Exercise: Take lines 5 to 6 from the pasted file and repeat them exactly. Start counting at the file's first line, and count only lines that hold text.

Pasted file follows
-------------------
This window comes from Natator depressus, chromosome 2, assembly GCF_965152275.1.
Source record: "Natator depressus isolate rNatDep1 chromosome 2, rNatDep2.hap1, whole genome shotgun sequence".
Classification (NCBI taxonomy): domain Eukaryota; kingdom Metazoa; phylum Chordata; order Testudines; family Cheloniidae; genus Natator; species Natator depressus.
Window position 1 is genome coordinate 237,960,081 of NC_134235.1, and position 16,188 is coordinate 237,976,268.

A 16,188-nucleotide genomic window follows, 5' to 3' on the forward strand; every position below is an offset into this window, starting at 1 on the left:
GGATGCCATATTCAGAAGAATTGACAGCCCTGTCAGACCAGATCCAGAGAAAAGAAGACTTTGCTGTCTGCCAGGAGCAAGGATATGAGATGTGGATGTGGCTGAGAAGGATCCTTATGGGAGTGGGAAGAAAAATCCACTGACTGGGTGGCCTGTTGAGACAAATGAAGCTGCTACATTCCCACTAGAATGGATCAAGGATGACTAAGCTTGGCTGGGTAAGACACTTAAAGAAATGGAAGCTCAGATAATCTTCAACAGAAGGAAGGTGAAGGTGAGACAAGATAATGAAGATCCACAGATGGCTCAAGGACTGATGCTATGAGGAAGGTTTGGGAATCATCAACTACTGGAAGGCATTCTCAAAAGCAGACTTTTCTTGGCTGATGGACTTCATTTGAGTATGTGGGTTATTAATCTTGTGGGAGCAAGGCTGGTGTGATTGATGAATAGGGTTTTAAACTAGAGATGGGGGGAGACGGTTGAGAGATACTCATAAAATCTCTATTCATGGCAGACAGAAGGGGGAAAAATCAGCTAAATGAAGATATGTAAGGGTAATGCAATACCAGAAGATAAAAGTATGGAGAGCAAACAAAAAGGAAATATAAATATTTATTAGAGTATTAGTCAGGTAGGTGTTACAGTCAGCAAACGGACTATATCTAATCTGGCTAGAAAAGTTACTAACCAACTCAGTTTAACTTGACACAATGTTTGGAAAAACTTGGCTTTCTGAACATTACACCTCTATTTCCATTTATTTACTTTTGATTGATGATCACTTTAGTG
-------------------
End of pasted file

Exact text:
A 16,188-nucleotide genomic window follows, 5' to 3' on the forward strand; every position below is an offset into this window, starting at 1 on the left:
GGATGCCATATTCAGAAGAATTGACAGCCCTGTCAGACCAGATCCAGAGAAAAGAAGACTTTGCTGTCTGCCAGGAGCAAGGATATGAGATGTGGATGTGGCTGAGAAGGATCCTTATGGGAGTGGGAAGAAAAATCCACTGACTGGGTGGCCTGTTGAGACAAATGAAGCTGCTACATTCCCACTAGAATGGATCAAGGATGACTAAGCTTGGCTGGGTAAGACACTTAAAGAAATGGAAGCTCAGATAATCTTCAACAGAAGGAAGGTGAAGGTGAGACAAGATAATGAAGATCCACAGATGGCTCAAGGACTGATGCTATGAGGAAGGTTTGGGAATCATCAACTACTGGAAGGCATTCTCAAAAGCAGACTTTTCTTGGCTGATGGACTTCATTTGAGTATGTGGGTTATTAATCTTGTGGGAGCAAGGCTGGTGTGATTGATGAATAGGGTTTTAAACTAGAGATGGGGGGAGACGGTTGAGAGATACTCATAAAATCTCTATTCATGGCAGACAGAAGGGGGAAAAATCAGCTAAATGAAGATATGTAAGGGTAATGCAATACCAGAAGATAAAAGTATGGAGAGCAAACAAAAAGGAAATATAAATATTTATTAGAGTATTAGTCAGGTAGGTGTTACAGTCAGCAAACGGACTATATCTAATCTGGCTAGAAAAGTTACTAACCAACTCAGTTTAACTTGACACAATGTTTGGAAAAACTTGGCTTTCTGAACATTACACCTCTATTTCCATTTATTTACTTTTGATTGATGATCACTTTAGTG